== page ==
Tag Archives: storm

Join the fight to stop budget cuts to the disabled #voiceoftheignored


Will you be part of positive action to protect disabled people from further government cuts?

A new petition has been launched to stop the government from cutting the budgets of people with disabilities – and a Facebook and Twitter ‘storm’ at 5pm today (Sunday) is intended to amplify the “voice of the ignored”.

On the petition site at Change.org, Labour councillor Joshua Brandwood, writing for the Online Militant Disabled Movement, explained: “We are about giving a voice to disabled people through the usage of social media.

“Central government have planned to localise the Independent Living Fund (ILF), which leaves many unsure and sceptical about how they are going to live independently.

“Mainstream media claim that this won’t impact ILF claimants. However, after consulting with many disabled individuals, it has definitely become apparent that the impact is very real and something needs to be done.

“This petition aims to stop further budgetary reductions to society’s most vulnerable. We should be focusing on looking after one another.”

He added that signatories’ political views are irrelevant: “We are uniting to fight for our human rights.”

The social media ‘storm’ will begin at 5pm today (Sunday) using the hashtag #voiceoftheignored.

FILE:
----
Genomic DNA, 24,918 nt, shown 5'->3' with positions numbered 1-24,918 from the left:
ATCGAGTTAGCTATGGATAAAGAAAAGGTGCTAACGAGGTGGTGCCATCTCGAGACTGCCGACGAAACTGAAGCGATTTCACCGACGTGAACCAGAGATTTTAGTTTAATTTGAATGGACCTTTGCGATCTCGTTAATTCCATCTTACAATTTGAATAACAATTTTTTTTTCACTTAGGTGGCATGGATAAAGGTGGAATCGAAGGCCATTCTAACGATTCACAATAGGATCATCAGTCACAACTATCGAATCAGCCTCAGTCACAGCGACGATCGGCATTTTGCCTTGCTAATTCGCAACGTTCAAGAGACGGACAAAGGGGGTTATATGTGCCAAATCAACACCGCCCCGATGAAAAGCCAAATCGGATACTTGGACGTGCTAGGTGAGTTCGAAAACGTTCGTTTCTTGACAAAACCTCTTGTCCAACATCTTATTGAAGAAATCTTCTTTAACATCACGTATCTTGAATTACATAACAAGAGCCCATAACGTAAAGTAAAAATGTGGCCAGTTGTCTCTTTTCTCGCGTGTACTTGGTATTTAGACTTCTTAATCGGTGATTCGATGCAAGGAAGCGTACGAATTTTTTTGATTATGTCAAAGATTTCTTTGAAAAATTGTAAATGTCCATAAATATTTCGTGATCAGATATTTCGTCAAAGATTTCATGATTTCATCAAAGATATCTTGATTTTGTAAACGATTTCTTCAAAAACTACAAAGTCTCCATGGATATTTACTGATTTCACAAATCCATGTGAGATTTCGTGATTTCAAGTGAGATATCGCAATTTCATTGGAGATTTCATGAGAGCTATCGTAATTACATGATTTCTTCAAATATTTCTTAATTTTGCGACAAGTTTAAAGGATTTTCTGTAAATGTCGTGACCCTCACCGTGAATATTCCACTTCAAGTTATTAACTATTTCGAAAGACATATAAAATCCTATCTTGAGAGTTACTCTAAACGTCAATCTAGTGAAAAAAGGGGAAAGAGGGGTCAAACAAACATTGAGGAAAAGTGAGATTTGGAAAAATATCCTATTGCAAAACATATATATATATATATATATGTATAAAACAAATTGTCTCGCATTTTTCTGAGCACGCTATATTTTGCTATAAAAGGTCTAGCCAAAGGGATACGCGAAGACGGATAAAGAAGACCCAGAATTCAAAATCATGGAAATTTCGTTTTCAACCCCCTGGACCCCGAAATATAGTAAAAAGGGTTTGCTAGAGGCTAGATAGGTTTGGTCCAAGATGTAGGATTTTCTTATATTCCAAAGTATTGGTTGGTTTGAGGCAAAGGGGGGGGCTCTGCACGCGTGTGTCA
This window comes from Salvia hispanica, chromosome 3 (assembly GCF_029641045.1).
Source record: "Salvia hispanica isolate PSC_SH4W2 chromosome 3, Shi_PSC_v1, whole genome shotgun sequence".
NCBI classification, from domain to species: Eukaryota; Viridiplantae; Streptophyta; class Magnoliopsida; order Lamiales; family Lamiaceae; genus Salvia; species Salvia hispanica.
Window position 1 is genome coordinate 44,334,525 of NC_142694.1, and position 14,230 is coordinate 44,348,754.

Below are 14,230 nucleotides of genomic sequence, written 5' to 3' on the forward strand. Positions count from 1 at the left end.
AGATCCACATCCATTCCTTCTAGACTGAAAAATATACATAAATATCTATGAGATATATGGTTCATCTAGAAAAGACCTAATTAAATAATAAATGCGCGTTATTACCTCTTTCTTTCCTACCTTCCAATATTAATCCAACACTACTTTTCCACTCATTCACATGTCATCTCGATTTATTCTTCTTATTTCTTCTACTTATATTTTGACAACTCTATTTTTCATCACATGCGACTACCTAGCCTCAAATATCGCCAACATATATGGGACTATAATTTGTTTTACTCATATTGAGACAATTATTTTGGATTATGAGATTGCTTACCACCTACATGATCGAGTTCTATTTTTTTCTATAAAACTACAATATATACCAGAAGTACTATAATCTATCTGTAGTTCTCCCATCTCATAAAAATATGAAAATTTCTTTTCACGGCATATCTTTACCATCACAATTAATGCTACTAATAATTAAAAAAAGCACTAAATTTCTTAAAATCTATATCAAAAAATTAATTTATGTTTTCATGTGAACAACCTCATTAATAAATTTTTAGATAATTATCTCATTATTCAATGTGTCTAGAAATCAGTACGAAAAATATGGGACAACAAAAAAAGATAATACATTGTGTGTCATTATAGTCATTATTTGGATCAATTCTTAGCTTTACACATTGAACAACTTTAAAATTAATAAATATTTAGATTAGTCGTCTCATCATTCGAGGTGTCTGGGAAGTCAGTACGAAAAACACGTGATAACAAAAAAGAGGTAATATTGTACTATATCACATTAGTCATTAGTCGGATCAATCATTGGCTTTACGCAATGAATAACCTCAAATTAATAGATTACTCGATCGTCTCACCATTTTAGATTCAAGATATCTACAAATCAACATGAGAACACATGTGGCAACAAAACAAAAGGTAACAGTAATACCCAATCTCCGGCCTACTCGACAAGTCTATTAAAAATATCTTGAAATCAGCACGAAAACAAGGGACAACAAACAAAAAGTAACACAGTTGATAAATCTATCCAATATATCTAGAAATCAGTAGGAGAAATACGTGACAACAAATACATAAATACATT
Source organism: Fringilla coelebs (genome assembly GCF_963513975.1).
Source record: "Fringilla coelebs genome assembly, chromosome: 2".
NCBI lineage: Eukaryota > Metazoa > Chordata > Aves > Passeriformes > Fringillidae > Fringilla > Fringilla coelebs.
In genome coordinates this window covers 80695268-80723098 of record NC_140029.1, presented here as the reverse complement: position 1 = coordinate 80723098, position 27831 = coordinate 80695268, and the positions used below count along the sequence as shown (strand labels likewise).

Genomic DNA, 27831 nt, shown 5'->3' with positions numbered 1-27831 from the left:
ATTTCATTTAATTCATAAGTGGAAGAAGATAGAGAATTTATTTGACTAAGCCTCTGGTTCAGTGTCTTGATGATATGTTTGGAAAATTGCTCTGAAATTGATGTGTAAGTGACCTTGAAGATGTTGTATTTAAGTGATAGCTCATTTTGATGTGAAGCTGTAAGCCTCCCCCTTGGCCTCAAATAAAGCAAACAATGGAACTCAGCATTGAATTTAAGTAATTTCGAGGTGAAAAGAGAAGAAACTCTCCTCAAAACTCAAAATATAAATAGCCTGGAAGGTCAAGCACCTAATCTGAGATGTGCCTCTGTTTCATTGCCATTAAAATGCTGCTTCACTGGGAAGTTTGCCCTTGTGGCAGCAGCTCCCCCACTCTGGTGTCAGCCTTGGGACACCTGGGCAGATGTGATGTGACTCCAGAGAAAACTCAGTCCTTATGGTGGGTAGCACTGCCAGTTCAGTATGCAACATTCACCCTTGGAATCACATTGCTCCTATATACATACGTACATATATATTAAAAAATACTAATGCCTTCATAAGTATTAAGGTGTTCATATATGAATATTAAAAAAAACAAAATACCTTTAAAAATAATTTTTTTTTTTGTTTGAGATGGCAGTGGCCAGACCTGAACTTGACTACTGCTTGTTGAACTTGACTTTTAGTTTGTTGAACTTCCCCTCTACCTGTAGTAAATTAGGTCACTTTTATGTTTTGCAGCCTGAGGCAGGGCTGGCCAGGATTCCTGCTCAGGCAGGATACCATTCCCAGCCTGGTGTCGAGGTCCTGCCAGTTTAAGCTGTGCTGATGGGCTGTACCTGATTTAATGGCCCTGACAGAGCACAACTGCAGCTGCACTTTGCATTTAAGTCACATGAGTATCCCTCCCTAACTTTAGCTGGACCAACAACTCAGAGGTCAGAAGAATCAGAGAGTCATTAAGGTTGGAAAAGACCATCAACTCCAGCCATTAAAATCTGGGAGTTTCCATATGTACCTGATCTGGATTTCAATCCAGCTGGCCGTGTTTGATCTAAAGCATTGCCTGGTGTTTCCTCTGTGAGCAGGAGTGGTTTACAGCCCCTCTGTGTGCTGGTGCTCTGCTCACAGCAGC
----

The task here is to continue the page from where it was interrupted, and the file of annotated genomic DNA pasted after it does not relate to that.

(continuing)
The plight of the disabled and long-term sick has become a hot topic – initially because of This Blog’s Freedom of Information request, forcing the DWP to admit the number of Employment and Support Allowance claimants who have died since the assessment system was changed by Iain Duncan Smith, and more recently because disabled protesters tried to storm the House of Commons on Wednesday to protest against the closure of the Independent Living Fund (ILF) in England.

Campaigners fear that the ILF’s loss will result in severely disabled people becoming prisoners in their own homes, unable to live independently or contribute in their communities.

The attempt to break into Prime Minister’s Questions has been described by Disabled People Against Cuts as a bid to deliver a letter to the Speaker, John Bercow.